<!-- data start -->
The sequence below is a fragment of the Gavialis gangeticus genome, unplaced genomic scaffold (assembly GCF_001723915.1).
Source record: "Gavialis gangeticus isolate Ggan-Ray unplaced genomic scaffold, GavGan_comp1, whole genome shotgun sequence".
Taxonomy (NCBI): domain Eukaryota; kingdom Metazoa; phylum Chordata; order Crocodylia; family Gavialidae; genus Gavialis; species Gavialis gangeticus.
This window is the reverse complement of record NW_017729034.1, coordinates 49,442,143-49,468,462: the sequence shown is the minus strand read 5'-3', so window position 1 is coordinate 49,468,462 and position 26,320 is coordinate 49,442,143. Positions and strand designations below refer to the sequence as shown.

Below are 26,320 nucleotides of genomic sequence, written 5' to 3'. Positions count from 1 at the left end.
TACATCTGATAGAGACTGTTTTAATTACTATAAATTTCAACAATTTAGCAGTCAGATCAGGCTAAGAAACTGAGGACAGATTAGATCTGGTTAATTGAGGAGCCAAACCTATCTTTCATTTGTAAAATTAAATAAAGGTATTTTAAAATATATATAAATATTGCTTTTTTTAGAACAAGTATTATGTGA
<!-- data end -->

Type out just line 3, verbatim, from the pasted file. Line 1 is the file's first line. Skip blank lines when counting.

Taxonomy (NCBI): domain Eukaryota; kingdom Metazoa; phylum Chordata; order Crocodylia; family Gavialidae; genus Gavialis; species Gavialis gangeticus.